it is now possible to solve the central puzzle surrounding Proto-Indo-European, namely, who spoke it, where was it [sic] spoken, and when (2007:5).In fact, Anthony is mostly taking over the old Kurgan hypothesis — that the early Indo-Europeans were associated with the 'kurgan' burial mounds (pic from wikipedia) and came from the area north of the Black Sea — as developed by J.P. Mallory and others. Recent works on IE and historical linguistics have come to treat this as the most likely homeland, but that's far more conjecture than secure conclusion.
The alternative is more promising than Anthony makes it out to be, surely, namely that these people started out in Anatolia more like 9,000 year before the present and spread out with farming. This view is associated with Colin Renfrew, who has recently summed his view up this way: “Everybody agrees that farming came to Europe from Anatolia. So Anatolia must be the point of departure [for languages too]” (Balter 2004:1324, in Science).
Both views actually share key features, like a reliance on more nuanced ‘vectors’ of cultural spread rather than large-scale invasions or migrations. On both views powerful new technology promoted the spread of Indo-European languages, involving food production and/or transportation.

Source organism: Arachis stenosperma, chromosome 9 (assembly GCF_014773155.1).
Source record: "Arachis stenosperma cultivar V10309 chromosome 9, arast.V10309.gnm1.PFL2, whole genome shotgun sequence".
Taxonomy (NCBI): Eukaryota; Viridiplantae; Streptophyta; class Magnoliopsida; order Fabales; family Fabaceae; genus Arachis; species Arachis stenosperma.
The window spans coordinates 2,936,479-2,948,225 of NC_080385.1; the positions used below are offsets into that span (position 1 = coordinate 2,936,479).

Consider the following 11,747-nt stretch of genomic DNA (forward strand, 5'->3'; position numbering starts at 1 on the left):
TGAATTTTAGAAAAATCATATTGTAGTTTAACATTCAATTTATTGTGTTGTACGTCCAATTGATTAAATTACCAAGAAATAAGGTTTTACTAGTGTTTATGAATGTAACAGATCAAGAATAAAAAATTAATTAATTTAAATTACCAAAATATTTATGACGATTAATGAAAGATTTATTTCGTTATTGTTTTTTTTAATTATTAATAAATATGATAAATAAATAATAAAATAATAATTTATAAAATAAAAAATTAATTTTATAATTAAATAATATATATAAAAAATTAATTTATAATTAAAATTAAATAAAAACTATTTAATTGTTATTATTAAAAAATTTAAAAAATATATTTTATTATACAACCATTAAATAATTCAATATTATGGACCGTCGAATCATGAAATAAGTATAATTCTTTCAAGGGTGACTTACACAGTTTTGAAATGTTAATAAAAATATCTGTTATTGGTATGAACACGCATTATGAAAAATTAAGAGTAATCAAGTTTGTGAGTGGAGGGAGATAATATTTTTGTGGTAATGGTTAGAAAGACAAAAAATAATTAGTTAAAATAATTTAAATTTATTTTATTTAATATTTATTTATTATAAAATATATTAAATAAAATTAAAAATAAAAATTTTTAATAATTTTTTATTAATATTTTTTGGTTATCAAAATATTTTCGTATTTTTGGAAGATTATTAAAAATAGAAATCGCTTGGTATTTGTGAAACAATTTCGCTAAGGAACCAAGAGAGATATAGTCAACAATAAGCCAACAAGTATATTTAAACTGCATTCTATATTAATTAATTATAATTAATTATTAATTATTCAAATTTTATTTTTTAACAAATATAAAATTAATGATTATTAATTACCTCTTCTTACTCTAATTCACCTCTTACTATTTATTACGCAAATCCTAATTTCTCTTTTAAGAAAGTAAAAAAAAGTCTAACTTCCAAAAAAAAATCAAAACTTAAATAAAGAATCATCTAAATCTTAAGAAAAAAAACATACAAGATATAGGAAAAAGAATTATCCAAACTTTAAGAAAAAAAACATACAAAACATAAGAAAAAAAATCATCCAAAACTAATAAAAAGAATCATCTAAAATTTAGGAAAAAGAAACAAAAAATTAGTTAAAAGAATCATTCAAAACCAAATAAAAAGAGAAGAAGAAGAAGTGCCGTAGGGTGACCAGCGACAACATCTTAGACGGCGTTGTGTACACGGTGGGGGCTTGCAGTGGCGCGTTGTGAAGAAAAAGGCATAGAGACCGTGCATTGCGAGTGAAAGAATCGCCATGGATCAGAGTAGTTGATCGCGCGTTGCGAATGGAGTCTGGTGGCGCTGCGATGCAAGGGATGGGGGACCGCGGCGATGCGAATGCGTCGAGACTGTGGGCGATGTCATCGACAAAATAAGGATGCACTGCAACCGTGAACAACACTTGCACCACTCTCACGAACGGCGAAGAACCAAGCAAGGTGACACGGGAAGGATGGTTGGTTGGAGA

As Mallory & Adams (2006: 461-463) conclude, “The dispute here is one of degree, both temporal and spatial.” The two views are close enough now that some are asking whether they might be fundamentally compatible. Balter’s report ends with this, in the context of work by Gray & Atkinson's proposal for an early date for IE:
Because this date matches the first evidence for Kurgan occupation of the Black Sea steppes, Gray and Atkinson say, both camps could be partly right: The farmers spread PIE initially, but the Kurgans spurred the later burst of languages. “There is no need to set up the Kurgan and farming hypotheses at variance with one another,” says April McMahon, a linguist at the University of Sheffield, U.K. “But sadly, this is something that [people] have a tendency to do.”I can post more details if readers want, but this book is not a solution to the homeland issue. Language really plays no big role in it, certainly not in any original contributions to the topic.